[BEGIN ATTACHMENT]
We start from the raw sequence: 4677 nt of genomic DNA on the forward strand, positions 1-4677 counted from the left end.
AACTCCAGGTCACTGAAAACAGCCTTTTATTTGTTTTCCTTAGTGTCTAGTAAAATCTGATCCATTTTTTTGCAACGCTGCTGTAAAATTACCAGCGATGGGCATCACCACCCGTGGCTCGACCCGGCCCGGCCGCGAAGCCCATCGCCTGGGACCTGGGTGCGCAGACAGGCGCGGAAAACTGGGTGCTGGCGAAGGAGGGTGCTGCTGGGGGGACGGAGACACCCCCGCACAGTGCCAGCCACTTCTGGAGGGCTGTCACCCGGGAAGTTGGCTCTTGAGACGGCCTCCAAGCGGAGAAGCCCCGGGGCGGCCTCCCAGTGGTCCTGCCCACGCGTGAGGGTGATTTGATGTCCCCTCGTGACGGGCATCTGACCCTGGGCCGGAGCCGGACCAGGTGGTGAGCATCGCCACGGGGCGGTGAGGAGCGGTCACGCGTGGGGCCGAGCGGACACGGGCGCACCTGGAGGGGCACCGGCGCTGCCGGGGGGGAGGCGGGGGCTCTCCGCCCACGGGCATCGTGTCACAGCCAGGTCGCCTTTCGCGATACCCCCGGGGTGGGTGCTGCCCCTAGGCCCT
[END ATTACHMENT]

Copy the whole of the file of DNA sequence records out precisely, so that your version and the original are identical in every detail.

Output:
We start from the raw sequence: 4677 nt of genomic DNA on the forward strand, positions 1-4677 counted from the left end.
AACTCCAGGTCACTGAAAACAGCCTTTTATTTGTTTTCCTTAGTGTCTAGTAAAATCTGATCCATTTTTTTGCAACGCTGCTGTAAAATTACCAGCGATGGGCATCACCACCCGTGGCTCGACCCGGCCCGGCCGCGAAGCCCATCGCCTGGGACCTGGGTGCGCAGACAGGCGCGGAAAACTGGGTGCTGGCGAAGGAGGGTGCTGCTGGGGGGACGGAGACACCCCCGCACAGTGCCAGCCACTTCTGGAGGGCTGTCACCCGGGAAGTTGGCTCTTGAGACGGCCTCCAAGCGGAGAAGCCCCGGGGCGGCCTCCCAGTGGTCCTGCCCACGCGTGAGGGTGATTTGATGTCCCCTCGTGACGGGCATCTGACCCTGGGCCGGAGCCGGACCAGGTGGTGAGCATCGCCACGGGGCGGTGAGGAGCGGTCACGCGTGGGGCCGAGCGGACACGGGCGCACCTGGAGGGGCACCGGCGCTGCCGGGGGGGAGGCGGGGGCTCTCCGCCCACGGGCATCGTGTCACAGCCAGGTCGCCTTTCGCGATACCCCCGGGGTGGGTGCTGCCCCTAGGCCCT